Consultant Psychiatrist, Adult Mental Health Services, Maudsley Hospital, London Mr Miles Scott
Chief Executive, Bradford Teaching Hospitals NHS Foundation Trust NICE technology appraisal guidance 115 Dr Lindsay Smith
General Practitioner, East Somerset Research Consortium Mr Roderick Smith
Director of Finance, Adur, Arun and Worthing PCT Dr Ken Stein
Senior Lecturer, Peninsula Technology Assessment Group (PenTAG), University of Professor Andrew Stevens
Professor of Public Health, University of Birmingham The following individual(s) representing the National Collaborating Centre for Mental Health, which is responsible for developing the Institute's clinical guidelines on detoxification and psychosocial interventions for drugs misuse, were invited to attend the ACD meeting as observers and to contribute as advisers to the Committee. • Dr Clare Gerada, Royal Collage of General Practitioners, Chair of the Guideline Development Group on drug misuse (detoxification). • Professor John Strang, Professor of Psychiatry of Addictions, National Addiction Centre (Institute of Psychiatry), Chair of the Guideline Development Group on drug misuse (psychosocial management). • Mr Steve Pilling, Director, National Collaborating Centre for Mental Health. NICE technology appraisal guidance 115 NICE Project Team
Each technology appraisal is assigned to a team consisting of one or more health technology analysts (who act as technical leads for the appraisal), a technical adviser and a project manager. Eleanor Donegan
Louise Longworth
Technical Adviser Emily Marschke
NICE technology appraisal guidance 115 Appendix B. Sources of evidence considered by the
The assessment report for this appraisal was prepared by West Midlands Health Technology Assessment Collaboration. Burls A, Yaser A, Juarez-Garcia A et al (2006). Oral naltrexone as a treatment for relapse prevention in formerly opioid dependent drug users – a systematic review and economic evaluation. West Midlands Health Technology Assessment Collaboration. The following organisations accepted the invitation to participate in this appraisal. They were invited to make submissions and comment on the draft scope, assessment report and appraisal consultation document (ACD). Consultee organisations have the opportunity to appeal against the final appraisal determination (FAD). I Manufacturers/sponsors: Bristol-Myers Squibb Pharmaceuticals Ltd II Professional/specialist and patient/carer groups: Addiction Recovery Foundation Alliance (formerly the Methadone Alliance) Association of Nurses in Substance Abuse (ANSA) British Association for Psychopharmacology Federation of Drug and Alcohol Professionals NICE technology appraisal guidance 115 National Drug Prevention Alliance National Pharmaceutical Association Pharmaceutical Services Negotiating Committee Rehabilitation for Addicted Prisoners Trust (RAPt) Royal College of General Practitioners Royal College of Nursing Royal College of Physicians Royal College of Physicians of Edinburgh Royal College of Psychiatrists Royal Pharmaceutical Society Specialist Clinical Addiction Network (SCAN) Substance Misuse Management in General Practice (SMMGP) UK Harm Reduction Alliance Department of Health Great Yarmouth PCT Welsh Assembly Government IV Commentator organisations (without the right of appeal): Action on Addiction British National Formulary Centre for Research on Drugs and Health Behaviour (Imperial College) NICE technology appraisal guidance 115 Department of Addictive Behaviour (St George's Hospital Medical School) Drugs Misuse – Psychosocial Guidelines Development Group Drugs Misuse – Detoxification Guidelines Development Group HM Prison Service Independent Drug Monitoring Unit (IDMU) National Addiction Centre (Institute of Psychiatry) National Coordinating Centre for Health Technology Assessment National programme on substance abuse deaths, St George's Hospital Medical School National Treatment Agency for Substance Misuse (NTA) Confederation NHS Purchasing and Supplies Agency NHS Quality Improvement Scotland Society for the Study of Addiction West Midlands Health Technology Assessment Collaboration The following individuals were selected from clinical specialist and patient advocate nominations from the professional/specialist and patient/carer groups. They participated in the Appraisal Committee discussions and provided evidence to inform the Appraisal Committee's deliberations. They gave their expert personal view on naltrexone for the management of opioid dependence by attending the initial Committee discussion and/or providing written evidence to the Committee. They were also invited to comment on the ACD. Dr Chris Ford, GP Clinical Lead, nominated by Substance Misuse Management in General Practice (SMMGP) – clinical specialist Dr Judith Myles, Consultant Psychiatrist, nominated by Royal College of Psychiatrists – clinical specialist NICE technology appraisal guidance 115 Dr Duncan S Raistrick, Consultant in Addiction Psychiatry, nominated by Specialist Clinical Addiction Network (SCAN) – clinical specialist Mr Peter McDermott, nominated by The Alliance – patient expert Ms Moya Pinson, nominated by Release – patient expert Mr Gary Sutton, Head of Drug Advice Team, nominated by Release – NICE technology appraisal guidance 115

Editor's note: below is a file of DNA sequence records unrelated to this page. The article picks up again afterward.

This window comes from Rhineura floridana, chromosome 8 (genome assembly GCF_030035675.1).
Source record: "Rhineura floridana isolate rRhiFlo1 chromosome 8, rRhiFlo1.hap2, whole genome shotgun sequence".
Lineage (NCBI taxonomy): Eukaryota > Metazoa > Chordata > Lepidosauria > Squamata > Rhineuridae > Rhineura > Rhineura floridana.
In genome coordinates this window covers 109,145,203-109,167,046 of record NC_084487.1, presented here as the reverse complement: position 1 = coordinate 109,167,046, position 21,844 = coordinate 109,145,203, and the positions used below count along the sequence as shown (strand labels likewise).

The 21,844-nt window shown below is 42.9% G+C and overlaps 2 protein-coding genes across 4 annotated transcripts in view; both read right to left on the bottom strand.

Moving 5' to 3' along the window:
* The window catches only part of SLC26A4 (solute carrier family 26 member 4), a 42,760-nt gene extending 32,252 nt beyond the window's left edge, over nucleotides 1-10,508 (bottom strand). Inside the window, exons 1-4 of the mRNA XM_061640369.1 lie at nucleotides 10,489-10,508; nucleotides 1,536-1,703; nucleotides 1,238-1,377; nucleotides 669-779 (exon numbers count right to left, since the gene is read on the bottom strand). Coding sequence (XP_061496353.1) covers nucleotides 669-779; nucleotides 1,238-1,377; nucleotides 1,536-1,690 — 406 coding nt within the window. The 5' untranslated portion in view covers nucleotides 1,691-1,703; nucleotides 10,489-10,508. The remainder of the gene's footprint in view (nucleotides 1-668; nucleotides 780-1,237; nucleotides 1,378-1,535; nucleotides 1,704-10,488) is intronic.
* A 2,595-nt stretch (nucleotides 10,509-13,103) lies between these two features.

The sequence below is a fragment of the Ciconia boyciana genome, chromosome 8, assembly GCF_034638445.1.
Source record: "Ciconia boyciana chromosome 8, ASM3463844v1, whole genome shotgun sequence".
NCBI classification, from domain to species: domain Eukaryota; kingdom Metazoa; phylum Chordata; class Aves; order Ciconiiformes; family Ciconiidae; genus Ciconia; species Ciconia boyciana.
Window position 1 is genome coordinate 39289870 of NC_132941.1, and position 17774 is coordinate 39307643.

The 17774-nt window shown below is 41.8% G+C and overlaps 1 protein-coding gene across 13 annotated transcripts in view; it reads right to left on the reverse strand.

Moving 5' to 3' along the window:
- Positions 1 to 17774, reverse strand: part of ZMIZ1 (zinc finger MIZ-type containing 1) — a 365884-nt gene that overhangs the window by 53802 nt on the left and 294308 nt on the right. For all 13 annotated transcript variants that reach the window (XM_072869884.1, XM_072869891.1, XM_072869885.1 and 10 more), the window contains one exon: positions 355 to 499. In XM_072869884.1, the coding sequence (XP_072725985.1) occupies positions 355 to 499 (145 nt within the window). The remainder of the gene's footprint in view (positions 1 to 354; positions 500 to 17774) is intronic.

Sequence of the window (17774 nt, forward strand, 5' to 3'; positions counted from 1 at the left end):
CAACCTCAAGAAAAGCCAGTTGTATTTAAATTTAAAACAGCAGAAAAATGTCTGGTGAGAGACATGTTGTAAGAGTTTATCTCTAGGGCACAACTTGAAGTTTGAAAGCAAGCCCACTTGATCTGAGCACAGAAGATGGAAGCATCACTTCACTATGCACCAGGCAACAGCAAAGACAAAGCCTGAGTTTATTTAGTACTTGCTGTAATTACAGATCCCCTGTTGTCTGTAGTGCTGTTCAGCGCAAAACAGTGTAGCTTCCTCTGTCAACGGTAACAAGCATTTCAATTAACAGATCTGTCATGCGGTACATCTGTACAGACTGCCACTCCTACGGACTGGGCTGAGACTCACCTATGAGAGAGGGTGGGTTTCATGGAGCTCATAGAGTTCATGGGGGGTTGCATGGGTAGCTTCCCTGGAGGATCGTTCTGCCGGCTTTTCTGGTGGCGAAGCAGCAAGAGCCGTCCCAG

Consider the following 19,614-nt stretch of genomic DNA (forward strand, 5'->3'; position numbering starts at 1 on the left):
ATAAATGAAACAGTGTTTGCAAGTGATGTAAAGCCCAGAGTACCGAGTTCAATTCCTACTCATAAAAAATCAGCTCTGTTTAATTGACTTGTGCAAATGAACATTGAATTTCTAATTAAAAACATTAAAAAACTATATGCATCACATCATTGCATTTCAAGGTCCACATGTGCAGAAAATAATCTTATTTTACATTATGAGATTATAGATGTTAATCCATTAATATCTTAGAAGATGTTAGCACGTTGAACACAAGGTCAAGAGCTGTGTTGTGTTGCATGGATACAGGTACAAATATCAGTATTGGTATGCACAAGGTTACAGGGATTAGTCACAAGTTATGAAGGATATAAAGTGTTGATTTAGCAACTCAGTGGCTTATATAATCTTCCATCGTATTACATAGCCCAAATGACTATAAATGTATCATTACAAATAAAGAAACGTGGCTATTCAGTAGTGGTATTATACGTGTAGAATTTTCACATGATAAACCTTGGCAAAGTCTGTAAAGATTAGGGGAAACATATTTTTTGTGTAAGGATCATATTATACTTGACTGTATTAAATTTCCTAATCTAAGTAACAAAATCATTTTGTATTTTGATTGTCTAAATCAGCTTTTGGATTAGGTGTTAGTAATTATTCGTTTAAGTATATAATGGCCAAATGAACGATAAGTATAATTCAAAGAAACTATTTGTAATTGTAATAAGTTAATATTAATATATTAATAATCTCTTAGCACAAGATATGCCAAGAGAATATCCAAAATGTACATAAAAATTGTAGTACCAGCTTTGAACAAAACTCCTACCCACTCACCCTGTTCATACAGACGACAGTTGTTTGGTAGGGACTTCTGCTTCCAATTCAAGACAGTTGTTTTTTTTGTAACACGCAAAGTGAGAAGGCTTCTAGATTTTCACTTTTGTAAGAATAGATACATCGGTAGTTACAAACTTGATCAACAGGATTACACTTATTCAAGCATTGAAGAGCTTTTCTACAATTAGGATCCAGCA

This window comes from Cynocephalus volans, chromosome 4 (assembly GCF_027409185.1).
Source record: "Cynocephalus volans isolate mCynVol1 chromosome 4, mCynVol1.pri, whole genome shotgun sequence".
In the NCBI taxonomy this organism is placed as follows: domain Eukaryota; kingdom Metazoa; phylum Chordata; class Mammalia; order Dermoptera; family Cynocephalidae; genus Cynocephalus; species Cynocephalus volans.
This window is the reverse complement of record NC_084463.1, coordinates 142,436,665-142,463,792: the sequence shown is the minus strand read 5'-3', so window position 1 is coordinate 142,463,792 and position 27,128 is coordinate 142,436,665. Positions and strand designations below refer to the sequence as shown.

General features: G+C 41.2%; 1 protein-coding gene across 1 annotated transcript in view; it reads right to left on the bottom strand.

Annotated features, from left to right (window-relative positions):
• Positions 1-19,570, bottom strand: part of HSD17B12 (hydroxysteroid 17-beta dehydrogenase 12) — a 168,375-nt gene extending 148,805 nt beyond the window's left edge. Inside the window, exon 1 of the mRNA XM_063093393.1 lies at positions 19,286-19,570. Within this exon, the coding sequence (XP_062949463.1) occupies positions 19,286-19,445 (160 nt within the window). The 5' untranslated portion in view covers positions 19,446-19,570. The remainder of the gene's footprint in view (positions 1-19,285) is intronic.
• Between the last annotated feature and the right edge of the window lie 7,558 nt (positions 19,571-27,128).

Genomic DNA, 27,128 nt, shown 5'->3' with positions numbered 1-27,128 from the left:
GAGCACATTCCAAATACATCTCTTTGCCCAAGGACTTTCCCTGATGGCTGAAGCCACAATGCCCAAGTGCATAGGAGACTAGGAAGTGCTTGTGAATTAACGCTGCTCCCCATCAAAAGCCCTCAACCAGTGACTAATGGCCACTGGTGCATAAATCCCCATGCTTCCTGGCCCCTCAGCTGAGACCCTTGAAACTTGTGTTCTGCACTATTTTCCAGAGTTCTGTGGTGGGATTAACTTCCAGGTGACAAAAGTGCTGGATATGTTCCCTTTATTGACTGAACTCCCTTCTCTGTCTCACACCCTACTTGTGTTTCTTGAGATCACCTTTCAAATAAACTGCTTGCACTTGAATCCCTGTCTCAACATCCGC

Source: http://www.emcdda.europa.eu/attachements.cfm/att_231360_EN_UK03_NICE_naltrexone.pdf